Skip to content

Nostalgic Rigatoni alla Vodka

November 10, 2009


In college, I worked at a great little restaurant – Pietro’s – right off of Rittenhouse Square (there’s one in Jersey and one on South Street too, although they are by no means a “chain”). Forgive their website, as the Walnut Street location is much cozier and refined as you may think from looking at the bright colors and the “Pizzeria” in the title. Think high ceilings, embossed tin tiles, a long wood bar, and dim lighting. I only worked there as a hostess for a few months – from the fall into the early winter – but I would regularly order out discounted food to bring home to our 18th & Fairmount apartment after my chef.

This was before my cooking skills has matured, and probably why I mentally connect their dishes to warming up in our urban apartment, sipping wine, and deciding that this guy was pretty awesome. The husband (then the boyfriend – not even yet the fiancé) loved their gourmet pizzas, but my favorites were the Pappardella alla Toscana, Gemelli Arugula & Pollo, and the Rigatoni alla Vodka.

So, with all those nostalgic moments from that period of our lives you can assume that the bar for Rigatoni alla Vodka is set pretty (insanely) high.

This recipe nearly clears that bar – but at least hangs even. I found it in an old issue of Cook’s Illustrated magazine that I dug up in my mom’s basement. One of the tips they list is to use good quality vodka. Rot-gut booze will produce sub-standard, rot-gut sauce. Okay, I can get behind that sentiment and luckily I had just enough Belvedere vodka leftover in the freezer. The husband freaked a bit that I used the Belvedere for cooking, but tastiness won him over.
Rigatoni alla Vodka

Mostly from the Nov/Dec 2006 Cook’s Illustrated.
1 8oz can whole tomatoes, drained, liquid reserved
2 tbsp olive oil
1 small onion, minced
2 slices of bacon, diced
1 tbsp tomato paste
3 cloves garlic, minced
1/4 – 1/2 tsp red pepper flakes

1/2 salt
1/3 cup vodka
1/2 cup marscapone
1 lb penne or rigatoni pasta
2 tbsp finely chopped basil leaves

Puree half of the tomatoes in a food processor until smooth. Subsequently, you could also crush them with your fingers. Dice the remaining half of the tomatoes. Combine both in a measuring cup and add reserved liquid until you have two cups of tomato.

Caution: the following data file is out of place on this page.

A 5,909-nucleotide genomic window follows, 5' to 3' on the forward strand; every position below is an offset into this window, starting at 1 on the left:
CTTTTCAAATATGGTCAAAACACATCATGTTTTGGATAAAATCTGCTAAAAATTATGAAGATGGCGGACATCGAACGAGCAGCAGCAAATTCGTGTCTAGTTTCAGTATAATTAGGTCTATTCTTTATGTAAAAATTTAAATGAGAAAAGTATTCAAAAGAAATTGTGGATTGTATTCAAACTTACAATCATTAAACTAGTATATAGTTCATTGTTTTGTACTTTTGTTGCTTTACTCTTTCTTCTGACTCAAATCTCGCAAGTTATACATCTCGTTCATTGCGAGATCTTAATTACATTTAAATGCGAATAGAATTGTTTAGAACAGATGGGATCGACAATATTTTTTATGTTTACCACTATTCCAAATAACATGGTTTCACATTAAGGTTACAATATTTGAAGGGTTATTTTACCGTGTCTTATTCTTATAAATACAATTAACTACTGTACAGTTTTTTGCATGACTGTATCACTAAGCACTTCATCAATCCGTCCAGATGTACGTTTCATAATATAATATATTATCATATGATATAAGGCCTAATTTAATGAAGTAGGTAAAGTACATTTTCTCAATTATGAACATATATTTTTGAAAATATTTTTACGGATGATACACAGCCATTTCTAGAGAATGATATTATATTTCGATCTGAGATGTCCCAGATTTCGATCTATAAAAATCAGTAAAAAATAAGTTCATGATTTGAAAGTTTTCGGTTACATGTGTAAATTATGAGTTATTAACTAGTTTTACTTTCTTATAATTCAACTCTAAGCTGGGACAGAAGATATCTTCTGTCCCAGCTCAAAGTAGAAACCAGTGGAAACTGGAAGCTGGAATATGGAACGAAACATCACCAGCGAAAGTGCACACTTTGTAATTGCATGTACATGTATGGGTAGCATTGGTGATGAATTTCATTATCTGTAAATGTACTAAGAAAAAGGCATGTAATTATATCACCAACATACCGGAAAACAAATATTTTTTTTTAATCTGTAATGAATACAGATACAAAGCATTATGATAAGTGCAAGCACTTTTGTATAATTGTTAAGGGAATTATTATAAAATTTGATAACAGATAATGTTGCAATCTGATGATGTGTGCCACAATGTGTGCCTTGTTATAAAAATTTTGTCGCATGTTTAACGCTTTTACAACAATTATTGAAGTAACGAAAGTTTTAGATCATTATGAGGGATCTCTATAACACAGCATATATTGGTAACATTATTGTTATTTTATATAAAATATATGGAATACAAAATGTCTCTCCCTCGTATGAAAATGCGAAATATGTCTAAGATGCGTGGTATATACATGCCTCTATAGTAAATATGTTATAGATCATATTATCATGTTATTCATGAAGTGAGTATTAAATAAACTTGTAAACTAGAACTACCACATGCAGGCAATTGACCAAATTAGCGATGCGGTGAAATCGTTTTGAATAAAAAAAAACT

Measure your vodka out so that it is ready for you.

Heat the oil in a saucepan over medium heat and add the onion, the diced bacon, and tomato paste when hot. Stir occasionally, until the onions are light golden around the edges, about 3-4 minutes. Add the garlic and pepper flakes. Cook about 30 more seconds.

Stir in the tomatoes and about a 1/2 teaspoon of salt. Remove the pan from the heat and add the vodka. Return to medium heat and simmer briskly for about 8-10 minutes. Start your pasta water around now. When ready, add the pasta and some salt and cook until almost al dente. Drain but reserve some pasta water.

Stir in the marcapone into the tomato sauce and cook about a minute. Add the drained pasta to the sauce and cook 1-2 minutes. Add reserved pasta water if sauce is too thick. Taste and adjust salt if needed.

This should serve about four — three if someone is super-hungry.

Advertisements
3 Comments leave one →
  1. November 10, 2009 4:49 pm

    this might be a dumb question, but should the bacon slices be pre-cooked or do you cook it in the sauce?

  2. November 11, 2009 8:22 pm

    Mo, thanks for the question (I'll make it clearer in the post, too). I dice the bacon small enough that it cooks in the sauce – like a fo' pancetta size. Also, the bacon grease adds a meaty flavor behind the tomato/vodka that I really like in my vodka sauce. However, for less bacony (and less bacon fat, er go, more healthy) options, you could cook the bacon adhead of time. In that case, you might not want to add it until the end in order to preserve the crispiness while avoiding burning it.

  3. November 20, 2009 7:07 pm

    mmm can't wait to try this recipe out!

Leave a Reply

Fill in your details below or click an icon to log in:

WordPress.com Logo

You are commenting using your WordPress.com account. Log Out / Change )

Twitter picture

You are commenting using your Twitter account. Log Out / Change )

Facebook photo

You are commenting using your Facebook account. Log Out / Change )

Google+ photo

You are commenting using your Google+ account. Log Out / Change )

Connecting to %s

%d bloggers like this: